digit         = "0" ... "9" .


## Lexical Elements

Decaf only has line comments that start with the character sequence // and stop at the newline character. The newline character is assumed to be part of the comment. The comment representation is as follows:

// this is a line comment and it includes the newline at the end of the line\n

comment = // { char_no_nl } \n


### Whitespace

Whitespace is used to separate tokens, and is defined as follows:

newline         = /* ASCII character nl : '\n' */ .
carriage_return = /* ASCII character cr : '\r' */ .
horizontal_tab  = /* ASCII character ht : '\t' */ .
vertical_tab    = /* ASCII character vt : '\v' */ .
form_feed       = /* ASCII character np : '\f' */ .
space           = /* ASCII character sp : ' ' */ .
whitespace      = { newline | carriage_return | horizontal_tab | vertical_tab | form_feed | space }+ .


The following are special characters that are not part of white space:

bell         = /* ASCII character bel : '\a' */ .
backspace    = /* ASCII character bs : '\b' */ .


### Tokens

Tokens are the vocabulary of the Decaf language. There are four classes: identifiers, keywords, operators and literals. White space is ignored except as it separates tokens that would otherwise combine into a single token. For example, int3 is a single token but int 3 is two tokens, a keyword int and integer 3; and int(3) is a sequence of four tokens: int, (, 3 and ).

While breaking the input into tokens, the next token is the longest sequence of characters that form a valid token.

### Semicolons

The Decaf language uses semicolons ; as a terminator in a number of productions.

### Identifiers

Identifiers name program entities such as variables and types. An identifier is a sequence of one or more letters and digits. The first character in an identifier must be a letter.

identifier = letter { letter | digit } .


For example:

a
x9
_x9
ThisVariableIsInCamelCase


Type and constant identifiers are predeclared.

### Keywords

The following keywords are reserved and may not be used as identifiers.

bool    break   continue  else   extern  false
for     func    if        int    null    package
return  string  true      var    void    while


### Operators and Delimiters

The following character sequences represent operators (see Operators section below) and delimiters.

{  }   [   ]   ,   ;   (   )  =
-  !   +   *   /   <<  >>  <  >
%  <=  >=  ==  !=  &&  ||  .


### Integer literals

An integer literal is a sequence of digits representing an integer constant. An optional prefix sets a non-decimal base: 0x or 0X for hexadecimal. In hexadecimal literals, letters a-f and A-F represent values 10 through 15.

int_lit     = decimal_lit | hex_lit .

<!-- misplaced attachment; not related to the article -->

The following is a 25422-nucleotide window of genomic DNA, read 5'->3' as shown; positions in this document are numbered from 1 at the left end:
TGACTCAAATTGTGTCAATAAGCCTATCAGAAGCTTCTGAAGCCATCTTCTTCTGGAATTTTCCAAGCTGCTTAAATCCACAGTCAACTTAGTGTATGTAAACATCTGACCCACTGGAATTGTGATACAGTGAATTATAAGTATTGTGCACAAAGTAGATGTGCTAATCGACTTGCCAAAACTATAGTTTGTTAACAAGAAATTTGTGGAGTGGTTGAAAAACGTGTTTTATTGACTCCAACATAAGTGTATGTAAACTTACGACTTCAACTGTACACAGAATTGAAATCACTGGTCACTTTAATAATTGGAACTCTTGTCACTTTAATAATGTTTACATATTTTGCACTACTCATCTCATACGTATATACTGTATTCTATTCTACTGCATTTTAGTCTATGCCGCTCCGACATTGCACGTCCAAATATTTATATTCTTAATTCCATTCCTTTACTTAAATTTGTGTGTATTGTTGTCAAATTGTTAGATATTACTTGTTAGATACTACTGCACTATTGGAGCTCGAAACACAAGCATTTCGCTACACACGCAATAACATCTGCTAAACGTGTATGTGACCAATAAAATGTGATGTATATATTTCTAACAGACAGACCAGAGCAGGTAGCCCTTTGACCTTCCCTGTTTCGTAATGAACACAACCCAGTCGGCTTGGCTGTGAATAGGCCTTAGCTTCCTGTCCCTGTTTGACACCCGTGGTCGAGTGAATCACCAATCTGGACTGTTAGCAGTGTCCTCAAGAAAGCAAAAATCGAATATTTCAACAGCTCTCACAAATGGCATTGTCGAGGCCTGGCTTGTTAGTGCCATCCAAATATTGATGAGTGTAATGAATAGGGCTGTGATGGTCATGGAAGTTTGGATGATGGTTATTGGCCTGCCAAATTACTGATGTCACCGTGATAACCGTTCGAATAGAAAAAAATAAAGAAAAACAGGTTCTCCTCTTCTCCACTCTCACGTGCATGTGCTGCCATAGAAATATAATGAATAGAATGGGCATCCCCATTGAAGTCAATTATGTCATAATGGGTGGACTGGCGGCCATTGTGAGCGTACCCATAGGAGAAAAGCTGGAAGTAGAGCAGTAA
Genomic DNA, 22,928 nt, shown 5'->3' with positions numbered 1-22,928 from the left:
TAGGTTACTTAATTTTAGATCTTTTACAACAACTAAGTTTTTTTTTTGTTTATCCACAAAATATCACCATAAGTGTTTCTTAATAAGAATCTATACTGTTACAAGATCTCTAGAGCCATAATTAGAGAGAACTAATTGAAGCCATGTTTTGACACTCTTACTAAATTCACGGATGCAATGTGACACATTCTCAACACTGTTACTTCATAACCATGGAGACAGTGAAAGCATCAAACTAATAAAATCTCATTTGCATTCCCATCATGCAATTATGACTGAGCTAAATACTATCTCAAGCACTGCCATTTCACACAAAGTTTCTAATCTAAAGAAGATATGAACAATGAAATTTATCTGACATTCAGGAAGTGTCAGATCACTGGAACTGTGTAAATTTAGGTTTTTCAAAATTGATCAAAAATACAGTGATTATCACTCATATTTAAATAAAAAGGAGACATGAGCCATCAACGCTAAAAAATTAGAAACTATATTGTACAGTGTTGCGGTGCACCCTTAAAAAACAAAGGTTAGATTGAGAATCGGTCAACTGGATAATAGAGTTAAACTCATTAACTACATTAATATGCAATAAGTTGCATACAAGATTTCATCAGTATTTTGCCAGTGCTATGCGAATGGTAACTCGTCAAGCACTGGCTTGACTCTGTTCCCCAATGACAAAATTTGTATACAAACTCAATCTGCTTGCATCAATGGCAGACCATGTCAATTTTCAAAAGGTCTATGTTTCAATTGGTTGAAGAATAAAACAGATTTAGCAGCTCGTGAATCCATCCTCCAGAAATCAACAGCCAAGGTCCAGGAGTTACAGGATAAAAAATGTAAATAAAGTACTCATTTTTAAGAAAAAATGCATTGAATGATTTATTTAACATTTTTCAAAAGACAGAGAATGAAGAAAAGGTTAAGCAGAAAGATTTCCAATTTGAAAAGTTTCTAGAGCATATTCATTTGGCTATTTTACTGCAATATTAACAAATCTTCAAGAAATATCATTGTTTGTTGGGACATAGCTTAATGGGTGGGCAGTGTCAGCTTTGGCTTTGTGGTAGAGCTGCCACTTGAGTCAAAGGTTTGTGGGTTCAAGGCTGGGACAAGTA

decimal_lit = { decimal_digit }+ .
hex_lit     = "0" ( "x" | "X" ) { hex_digit }+ .


For example, the following are integer literals:

42
170141183460469231731687303715884105727


Values which fall outside the range of an int32 (-2147483648 to 2147483647) should simply over- or underflow without causing an error: for example, var x int; x = 2147483649; should store the value -2147483647 in x.

### Character literals

A character literal represents a character constant (see Constants section), which is an integer value that identifies an ASCII eqivalent. A character literal is expressed as one or more characters enclosed in single quotes. Within the quotes, any character may appear except single quote. A single quoted character represents the ASCII value of the character itself, while multi-character sequences beginning with a backslash encode special ASCII values as escaped characters.

The simplest form represents the single character within the quotes which is equal to the integer ASCII value. For example:

'a' // equal to ASCII value 97 stored as an integer type


After a backslash, certain single-character escapes represent special values:

\a   ASCII 7:   alert or bell
\b   ASCII 8:   backspace
\t   ASCII 9:   horizontal tab
\n   ASCII 10:  line feed or newline
\v   ASCII 11:  vertical tab
\f   ASCII 12:  form feed
\r   ASCII 13:  carriage return
\\   ASCII 92:  backslash
\'   single quote
\"   double quote


The following is a list of escaped character codes that refer to the equivalent ASCII codes above.

char_lit     = "'" ( char_lit_chars | escaped_char ) "'" .
escaped_char = "\" ( "n" | "r" | "t" | "v" | "f" | "a" | "b" | \ | "'" | " ) .


The following are some legal and illegal examples of character literals:

'a'
'\t'
'"'
'\"'
'aa'         // illegal: too many characters